Creditors, who are looking to get their money back, look for the person who has the assets. If one partner has taken off overseas, and can’t be located, it is much easier to find the person who is still in the family home.
Murray-Jones says: “There have been a number of individuals over the years, whose partners have deserted them and the business, and have been left the holding the debt.”
Murray-Jones points out that things have changed as now you can have sole director companies, until recently you had to have a minium of two directors so it was common for wives to be the second director. She says husbands
often think this is some way of getting their wife involved in the business, and they themselves may not realise what kind of liability they are placing on their spouse.
Graham Connolly recommends owner-directors should have:
- A documented, signed, and approved succession plan – in relation to both future ownership and future management.
- Clear management standards – including everything from business development to strategic planning.
- Five-year budget and cash flow projections – most small companies would be lucky if they had such projections for the next one to two years. Generally the budget consists of taking last year’s figures and adding ten per cent. What they should be doing is re-looking at what they are doing, why they are doing it, and whether there are other things they should be doing.
- Selection and promotion policies – family members versus outside appointments. There are advantages and disadvantages of both strategies.
- A capital expenditure policy – private companies don’t have the same access to the money market as larger companies, so they have got to be far more enterprising and innovative in their capital expenditure policy.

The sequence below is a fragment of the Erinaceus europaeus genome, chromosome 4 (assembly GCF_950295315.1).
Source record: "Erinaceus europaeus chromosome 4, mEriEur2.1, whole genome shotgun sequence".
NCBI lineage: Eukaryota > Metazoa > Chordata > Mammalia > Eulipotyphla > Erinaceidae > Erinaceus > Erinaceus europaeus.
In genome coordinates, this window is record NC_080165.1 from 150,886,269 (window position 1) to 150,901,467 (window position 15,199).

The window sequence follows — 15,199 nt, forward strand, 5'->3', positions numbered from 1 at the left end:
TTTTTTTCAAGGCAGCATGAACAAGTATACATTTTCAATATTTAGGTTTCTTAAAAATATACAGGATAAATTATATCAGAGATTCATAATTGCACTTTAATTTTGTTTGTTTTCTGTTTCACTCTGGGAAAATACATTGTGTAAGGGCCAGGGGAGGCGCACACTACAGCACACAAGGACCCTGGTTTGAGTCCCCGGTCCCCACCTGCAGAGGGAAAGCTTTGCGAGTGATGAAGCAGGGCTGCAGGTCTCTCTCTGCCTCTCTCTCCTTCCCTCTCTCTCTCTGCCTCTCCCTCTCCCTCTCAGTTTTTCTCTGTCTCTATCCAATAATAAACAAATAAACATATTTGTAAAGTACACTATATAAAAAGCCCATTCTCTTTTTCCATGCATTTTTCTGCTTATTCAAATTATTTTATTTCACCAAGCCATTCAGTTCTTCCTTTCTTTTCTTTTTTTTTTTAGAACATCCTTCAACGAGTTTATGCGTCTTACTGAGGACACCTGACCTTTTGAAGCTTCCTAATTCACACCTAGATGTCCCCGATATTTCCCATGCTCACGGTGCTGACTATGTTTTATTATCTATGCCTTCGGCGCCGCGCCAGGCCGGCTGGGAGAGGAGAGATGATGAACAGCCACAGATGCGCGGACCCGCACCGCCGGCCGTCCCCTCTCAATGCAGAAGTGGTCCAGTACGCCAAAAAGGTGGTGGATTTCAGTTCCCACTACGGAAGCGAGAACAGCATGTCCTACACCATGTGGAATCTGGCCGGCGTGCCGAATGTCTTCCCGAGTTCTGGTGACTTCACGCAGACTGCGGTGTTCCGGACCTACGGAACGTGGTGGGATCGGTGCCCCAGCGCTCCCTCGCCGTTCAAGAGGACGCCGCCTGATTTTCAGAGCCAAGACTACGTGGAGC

- An on-going review of their bank and securities policies – far too many businesses leave securities with the bank which should be released as the business has grown and prospered. It may be more appropriate for the bank to take a floating charge over the company and release personal securities.
Simon Neaverson suggests that private company directors must have:
- A strategic plan for the growth of their business – what vision do they have for the company in the future?
- Vision plus values – how will their business operate? A lot of businesses just muddle from one day to the next looking at things on an issue by issue basis, as opposed to having a strategic vision.
- A clear understanding about what’s driving profitability – the owner-director needs to have a good grasp of what drives profitability in the business. Too often people look at the traditional measures of profitability being the lag indicators of what happened last month or last year, as opposed to what is likely to drive profitability in the future.
- Knowledge of their responsibilities as directors – from a legal point of view private company directors need to acknowledge that they have responsibilities beyond the day to day management of the business.
- Develop techniques to deal with the responsibilities they have as an owner and as a director – frequently people sit down and have a board meeting, but in reality all that happens is that discussion reverts back to operational issues. They lose sight of their responsibilities to direct the business, so you need to develop techniques to remind the board participants of their responsibilities, and the difference between operational, legal and strategic issues.
Helen McCombie is a communications expert, working in a boutique media and government relations company. After a decade of reporting for Australia’s premier business current affairs program, Channel Nine’s Business Sunday, Helen now consults to a wide range of companies on media and communications strategies.